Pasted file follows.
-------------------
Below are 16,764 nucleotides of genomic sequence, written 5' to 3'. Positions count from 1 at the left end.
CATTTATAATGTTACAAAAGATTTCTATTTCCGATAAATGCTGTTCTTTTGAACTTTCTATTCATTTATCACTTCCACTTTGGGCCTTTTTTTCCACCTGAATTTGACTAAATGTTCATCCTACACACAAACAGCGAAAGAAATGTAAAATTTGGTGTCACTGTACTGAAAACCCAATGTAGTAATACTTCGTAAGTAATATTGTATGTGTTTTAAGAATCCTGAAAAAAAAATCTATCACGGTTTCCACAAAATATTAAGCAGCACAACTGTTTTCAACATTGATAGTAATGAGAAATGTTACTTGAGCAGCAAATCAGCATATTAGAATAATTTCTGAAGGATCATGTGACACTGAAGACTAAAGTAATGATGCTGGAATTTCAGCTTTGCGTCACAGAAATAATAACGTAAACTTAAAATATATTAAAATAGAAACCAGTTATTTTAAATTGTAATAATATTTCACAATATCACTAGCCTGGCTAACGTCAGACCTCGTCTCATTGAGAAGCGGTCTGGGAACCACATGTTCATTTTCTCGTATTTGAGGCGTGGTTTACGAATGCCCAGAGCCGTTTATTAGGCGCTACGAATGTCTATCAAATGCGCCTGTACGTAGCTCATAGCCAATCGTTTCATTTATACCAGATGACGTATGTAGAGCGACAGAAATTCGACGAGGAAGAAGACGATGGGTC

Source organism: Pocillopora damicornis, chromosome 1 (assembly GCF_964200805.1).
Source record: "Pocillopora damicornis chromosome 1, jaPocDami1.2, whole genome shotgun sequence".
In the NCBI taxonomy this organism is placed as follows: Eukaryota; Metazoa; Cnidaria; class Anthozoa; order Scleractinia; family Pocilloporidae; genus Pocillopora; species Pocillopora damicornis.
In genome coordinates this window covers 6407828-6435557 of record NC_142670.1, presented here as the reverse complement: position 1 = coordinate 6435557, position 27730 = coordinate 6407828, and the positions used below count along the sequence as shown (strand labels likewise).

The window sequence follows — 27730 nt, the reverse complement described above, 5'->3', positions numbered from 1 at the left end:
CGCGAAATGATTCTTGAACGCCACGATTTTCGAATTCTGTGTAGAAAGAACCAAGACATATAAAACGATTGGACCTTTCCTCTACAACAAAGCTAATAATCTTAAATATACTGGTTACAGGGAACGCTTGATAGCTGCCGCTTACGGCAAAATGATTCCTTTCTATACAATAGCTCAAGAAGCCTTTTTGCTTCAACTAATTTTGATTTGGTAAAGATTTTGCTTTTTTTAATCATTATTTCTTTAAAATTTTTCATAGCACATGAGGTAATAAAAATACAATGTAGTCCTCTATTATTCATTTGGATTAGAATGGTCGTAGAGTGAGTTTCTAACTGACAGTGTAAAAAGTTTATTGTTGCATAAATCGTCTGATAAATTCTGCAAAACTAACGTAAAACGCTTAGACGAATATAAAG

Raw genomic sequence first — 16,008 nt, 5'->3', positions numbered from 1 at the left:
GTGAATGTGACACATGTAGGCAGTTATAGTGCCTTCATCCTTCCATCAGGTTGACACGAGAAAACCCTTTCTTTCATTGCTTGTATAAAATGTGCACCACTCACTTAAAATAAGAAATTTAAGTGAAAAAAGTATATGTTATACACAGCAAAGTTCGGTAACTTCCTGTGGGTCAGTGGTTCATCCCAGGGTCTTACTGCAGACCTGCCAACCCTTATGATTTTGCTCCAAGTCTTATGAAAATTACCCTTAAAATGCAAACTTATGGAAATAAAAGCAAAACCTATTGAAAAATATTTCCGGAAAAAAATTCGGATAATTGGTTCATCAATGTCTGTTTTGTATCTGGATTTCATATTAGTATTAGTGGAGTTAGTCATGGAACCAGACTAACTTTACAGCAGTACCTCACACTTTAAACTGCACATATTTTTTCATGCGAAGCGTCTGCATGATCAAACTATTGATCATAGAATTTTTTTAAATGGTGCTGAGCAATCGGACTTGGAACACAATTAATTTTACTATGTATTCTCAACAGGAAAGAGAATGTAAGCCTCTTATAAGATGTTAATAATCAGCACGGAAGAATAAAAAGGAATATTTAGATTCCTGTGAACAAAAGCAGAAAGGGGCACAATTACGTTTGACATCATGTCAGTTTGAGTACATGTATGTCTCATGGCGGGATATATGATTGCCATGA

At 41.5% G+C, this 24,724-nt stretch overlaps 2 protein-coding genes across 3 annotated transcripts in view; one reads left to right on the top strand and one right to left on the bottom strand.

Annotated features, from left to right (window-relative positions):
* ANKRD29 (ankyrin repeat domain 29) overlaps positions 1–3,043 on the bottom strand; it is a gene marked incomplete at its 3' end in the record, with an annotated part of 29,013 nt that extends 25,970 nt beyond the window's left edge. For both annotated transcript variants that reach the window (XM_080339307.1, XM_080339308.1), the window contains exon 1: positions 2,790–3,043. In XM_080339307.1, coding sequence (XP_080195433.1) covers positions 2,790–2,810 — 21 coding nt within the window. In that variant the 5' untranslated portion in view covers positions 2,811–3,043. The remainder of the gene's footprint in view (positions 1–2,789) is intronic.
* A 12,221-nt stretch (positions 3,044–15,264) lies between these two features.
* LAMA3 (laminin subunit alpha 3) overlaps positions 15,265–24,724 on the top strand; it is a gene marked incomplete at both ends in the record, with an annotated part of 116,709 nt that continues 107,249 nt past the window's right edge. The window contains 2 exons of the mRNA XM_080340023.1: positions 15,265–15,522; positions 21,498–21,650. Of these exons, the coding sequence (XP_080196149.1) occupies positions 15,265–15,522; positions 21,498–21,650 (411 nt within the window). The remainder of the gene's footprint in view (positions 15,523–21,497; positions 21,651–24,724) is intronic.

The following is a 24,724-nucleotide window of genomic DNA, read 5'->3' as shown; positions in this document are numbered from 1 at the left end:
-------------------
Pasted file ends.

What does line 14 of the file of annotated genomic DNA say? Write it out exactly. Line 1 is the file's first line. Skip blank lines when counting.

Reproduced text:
* A 12,221-nt stretch (positions 3,044–15,264) lies between these two features.